It's Beginning to Look A Lot Like Fun*Run Time

It's ALREADY that time of year again: The ADAPT Fun*Run for Disability Rights is April 22nd 2012. Maryland's fundraising goal is $8,000 this year. Yes, that's right, $8,000

Donate $1! Donate $10! Donate $100! Donate $1,000! JUST DONATE so we can FREE OUR PEOPLE! I thank you very much for your support!

Thursday, June 3, 2010

Would YOU be This Open?

So I went to the first day of my internship last week (tomorrow is my 3rd) and my supervisor said something that I couldn't get out of my head. I've never heard the word perseverating before, and I just heard the 2nd person use it in relation to me. I went to my therapist the next day and she said the comment most likely didn't actually have anything to do with me. Made sense, 2 friends even agreed, but how do I know for sure? The only person who knows what my supervisor meant is my supervisor.

The point of internship class is to talk through these issues. Everyone has to take a turn with something every class. So I said what it was and then proceeded to say, in the same breath, "my therapist said..." Like it's totally societaly acceptable to talk about what your shrink says in a semi professional situation. Because to me it is. Or it should be. My philosophy, as I have stated before, is that if something isn't a big deal, don't make it seem like it is.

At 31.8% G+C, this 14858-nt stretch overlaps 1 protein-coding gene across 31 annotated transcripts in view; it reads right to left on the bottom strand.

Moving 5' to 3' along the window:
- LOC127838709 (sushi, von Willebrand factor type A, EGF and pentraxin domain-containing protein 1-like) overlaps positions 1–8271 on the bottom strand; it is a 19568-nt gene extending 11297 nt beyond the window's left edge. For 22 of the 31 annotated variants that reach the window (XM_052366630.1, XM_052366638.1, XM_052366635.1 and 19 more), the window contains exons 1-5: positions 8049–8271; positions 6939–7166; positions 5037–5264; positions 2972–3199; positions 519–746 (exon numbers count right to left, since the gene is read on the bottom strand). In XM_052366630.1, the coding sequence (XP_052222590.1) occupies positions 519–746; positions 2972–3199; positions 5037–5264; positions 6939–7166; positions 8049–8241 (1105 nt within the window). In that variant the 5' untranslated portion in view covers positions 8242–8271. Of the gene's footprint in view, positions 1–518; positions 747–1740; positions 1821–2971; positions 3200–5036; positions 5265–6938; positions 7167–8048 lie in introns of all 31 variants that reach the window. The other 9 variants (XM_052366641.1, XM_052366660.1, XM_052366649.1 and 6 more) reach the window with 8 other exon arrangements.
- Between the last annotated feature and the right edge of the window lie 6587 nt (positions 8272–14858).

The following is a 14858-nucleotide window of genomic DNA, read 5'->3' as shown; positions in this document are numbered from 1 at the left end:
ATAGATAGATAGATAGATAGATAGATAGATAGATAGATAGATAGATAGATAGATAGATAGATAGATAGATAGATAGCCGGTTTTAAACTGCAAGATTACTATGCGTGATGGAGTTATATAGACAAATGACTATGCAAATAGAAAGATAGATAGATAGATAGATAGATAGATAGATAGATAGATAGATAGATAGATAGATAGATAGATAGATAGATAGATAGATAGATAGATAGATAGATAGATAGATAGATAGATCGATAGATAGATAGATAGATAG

I want to take the stigma out of being crazy so I did it, regardless of the fact that I'm sure my professor didn't think it was appropriate (although she agrees with the assessment and said the exact same thing that more then one person has told me). Last semester I started a comment in class, responding to someone who had just used stigmatizing language, with "I'm bipolar and..." She had a serious problem with my self disclosure then, but I had felt the need to first back up my opinion with authenticity.

So would YOU be open with the fact that you have "issues" or would you shy away from it, covering it up with something like "my friend said..."?

PS: BTW yesterday it turned out that the comment in question totally didn't mean anything. So much for all that mental energy...


Shari said...

I would have been open about it. It's not inappropriate, especially if, one of the purposes of self-disclosure is to educate and end stigma. It would have been inappropriate if someone else had outed you.

Adelaide Dupont said...

I remember in the 1990s when I was introduced to the word:


It was in the World Book Encyclopaedia, 1994 edition (international) in the article about "Learning Disability"

and let me tell you, it had a US inflection.

One day it could well mean something, and even if it didn't, well, it all adds up.

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